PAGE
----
A Seastreak ferry crew came to the aid of four people on a sinking small boat in Sandy Hook Bay, N.J., just minutes before the 21' craft capsized Saturday.

Officials with Coast Guard Sector New York said watchstanders at the Sandy Hook station heard a 3:50 p.m. mayday call on VHF radio channel 21 that a recreational boat was taking on water. The watchstanders broadcast an urgent marine information broadcast on VHF, and launched small boat crews from stations at Sandy Hook and New York City.

Less than five minutes after the broadcast, a Seastreak ferry crew, on the company’s usual route between New York City and northern Monmouth County, N.J., diverted to the scene. The crew assisted the people on the boat until a 29' small response boat from the Sandy Hook station arrived at 4:05 p.m. and transferred the people off the sinking vessel before it capsized.

All four people were wearing life jackets and were safely transferred to Station Sandy Hook with no reported injuries, according to the Coast Guard.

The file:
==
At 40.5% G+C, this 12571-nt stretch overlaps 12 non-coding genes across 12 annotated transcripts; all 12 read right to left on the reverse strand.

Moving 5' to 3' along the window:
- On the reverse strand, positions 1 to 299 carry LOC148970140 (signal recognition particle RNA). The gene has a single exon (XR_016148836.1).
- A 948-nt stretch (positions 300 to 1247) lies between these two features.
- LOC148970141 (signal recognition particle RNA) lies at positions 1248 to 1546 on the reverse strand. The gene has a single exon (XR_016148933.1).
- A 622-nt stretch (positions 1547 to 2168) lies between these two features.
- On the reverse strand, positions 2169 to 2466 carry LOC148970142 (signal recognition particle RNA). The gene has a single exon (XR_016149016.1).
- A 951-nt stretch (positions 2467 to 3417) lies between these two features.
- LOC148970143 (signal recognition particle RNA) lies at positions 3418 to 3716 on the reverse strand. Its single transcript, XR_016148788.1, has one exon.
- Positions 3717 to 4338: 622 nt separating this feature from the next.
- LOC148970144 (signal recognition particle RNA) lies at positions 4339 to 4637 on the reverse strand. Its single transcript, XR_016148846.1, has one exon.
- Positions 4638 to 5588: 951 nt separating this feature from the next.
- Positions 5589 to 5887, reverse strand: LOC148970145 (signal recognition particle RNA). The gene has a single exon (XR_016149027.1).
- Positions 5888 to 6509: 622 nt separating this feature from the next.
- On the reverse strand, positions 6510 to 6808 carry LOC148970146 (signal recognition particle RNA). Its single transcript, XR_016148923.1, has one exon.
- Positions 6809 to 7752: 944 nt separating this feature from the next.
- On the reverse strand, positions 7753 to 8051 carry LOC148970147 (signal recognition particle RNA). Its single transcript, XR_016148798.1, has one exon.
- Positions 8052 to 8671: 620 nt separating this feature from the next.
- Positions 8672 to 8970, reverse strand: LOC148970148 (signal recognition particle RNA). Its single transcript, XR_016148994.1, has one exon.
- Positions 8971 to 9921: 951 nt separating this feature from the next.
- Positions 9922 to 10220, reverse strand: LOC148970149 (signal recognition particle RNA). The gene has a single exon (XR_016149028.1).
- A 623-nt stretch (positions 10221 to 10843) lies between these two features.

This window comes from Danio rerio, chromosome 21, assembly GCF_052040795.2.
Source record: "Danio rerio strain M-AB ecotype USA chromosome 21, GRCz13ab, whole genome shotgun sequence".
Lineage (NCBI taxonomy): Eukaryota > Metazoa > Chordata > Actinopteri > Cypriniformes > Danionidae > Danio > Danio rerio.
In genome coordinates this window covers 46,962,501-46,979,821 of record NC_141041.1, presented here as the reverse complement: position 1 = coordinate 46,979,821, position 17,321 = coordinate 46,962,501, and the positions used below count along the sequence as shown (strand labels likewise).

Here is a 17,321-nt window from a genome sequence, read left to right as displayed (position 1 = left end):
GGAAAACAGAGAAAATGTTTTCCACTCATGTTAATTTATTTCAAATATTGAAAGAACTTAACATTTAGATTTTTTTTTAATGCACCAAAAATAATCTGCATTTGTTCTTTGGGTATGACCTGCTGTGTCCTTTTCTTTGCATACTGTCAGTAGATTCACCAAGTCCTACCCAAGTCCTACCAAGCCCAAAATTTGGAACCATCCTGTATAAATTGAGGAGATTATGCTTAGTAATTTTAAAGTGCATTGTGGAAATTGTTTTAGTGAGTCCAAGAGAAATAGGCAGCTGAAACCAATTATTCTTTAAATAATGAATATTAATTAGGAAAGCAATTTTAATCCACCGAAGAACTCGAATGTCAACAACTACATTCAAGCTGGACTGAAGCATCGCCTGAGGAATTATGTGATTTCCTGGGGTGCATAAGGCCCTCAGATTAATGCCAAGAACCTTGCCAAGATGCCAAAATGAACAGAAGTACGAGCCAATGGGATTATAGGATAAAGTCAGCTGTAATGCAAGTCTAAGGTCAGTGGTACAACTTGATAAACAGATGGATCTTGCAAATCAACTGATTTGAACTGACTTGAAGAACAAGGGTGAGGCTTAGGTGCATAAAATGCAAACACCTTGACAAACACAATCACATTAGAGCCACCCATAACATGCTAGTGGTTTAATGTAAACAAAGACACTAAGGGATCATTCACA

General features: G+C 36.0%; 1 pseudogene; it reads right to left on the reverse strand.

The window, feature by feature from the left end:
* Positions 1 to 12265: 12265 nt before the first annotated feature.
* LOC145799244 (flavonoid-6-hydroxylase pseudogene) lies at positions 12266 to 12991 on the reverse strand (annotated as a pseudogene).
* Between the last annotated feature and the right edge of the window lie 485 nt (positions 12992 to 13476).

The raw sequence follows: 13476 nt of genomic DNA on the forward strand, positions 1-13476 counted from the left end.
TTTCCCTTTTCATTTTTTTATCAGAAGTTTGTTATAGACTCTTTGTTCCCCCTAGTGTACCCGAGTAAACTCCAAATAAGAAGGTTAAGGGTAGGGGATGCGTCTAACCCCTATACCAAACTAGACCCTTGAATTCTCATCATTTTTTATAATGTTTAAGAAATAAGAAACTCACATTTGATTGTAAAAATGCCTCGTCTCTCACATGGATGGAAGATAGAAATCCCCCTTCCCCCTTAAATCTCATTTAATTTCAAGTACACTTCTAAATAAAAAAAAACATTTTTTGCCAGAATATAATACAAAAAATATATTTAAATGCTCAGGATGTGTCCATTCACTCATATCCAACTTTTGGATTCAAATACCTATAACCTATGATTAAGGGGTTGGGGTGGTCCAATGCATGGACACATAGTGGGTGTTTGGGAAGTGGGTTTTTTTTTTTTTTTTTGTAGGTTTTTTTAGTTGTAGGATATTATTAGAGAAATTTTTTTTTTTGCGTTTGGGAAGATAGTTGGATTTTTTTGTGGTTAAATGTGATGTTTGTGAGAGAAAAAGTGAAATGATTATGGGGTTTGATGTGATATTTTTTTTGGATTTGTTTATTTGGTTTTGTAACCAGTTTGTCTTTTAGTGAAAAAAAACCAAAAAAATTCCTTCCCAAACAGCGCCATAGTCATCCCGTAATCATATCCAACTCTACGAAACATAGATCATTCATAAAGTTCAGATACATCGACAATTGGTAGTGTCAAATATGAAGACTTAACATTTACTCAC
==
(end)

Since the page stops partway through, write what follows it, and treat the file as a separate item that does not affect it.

The 21' capsized vessel was marked for navigational safety, and the owner was to arrange salvage operations.

At the time of the accident sea surface temperatures were reported to be around 51 degrees Fahrenheit, with air temperatures in the 40s and northwest wind around 10 knots. Coast Guard officials said the incident underlined the necessity of wearing personal flotation devices, noting that the number-one cause of fatal accidents on the water is drowning, “most often by sudden, unexpected entry into the water.”

Contributing Editor Kirk Moore was a reporter for the Asbury Park Press for over 30 years before joining WorkBoat in 2015. He wrote several award-winning stories on marine, environmental, coastal and military issues that helped drive federal and state government policy changes. He has also been an editor for WorkBoat’s sister publication, National Fisherman, for over 25 years. Moore was awarded the Online News Association 2011 Knight Award for Public Service for the “Barnegat Bay Under Stress,” 2010 series that led to the New Jersey state government’s restoration plan. He lives in West Creek, N.J.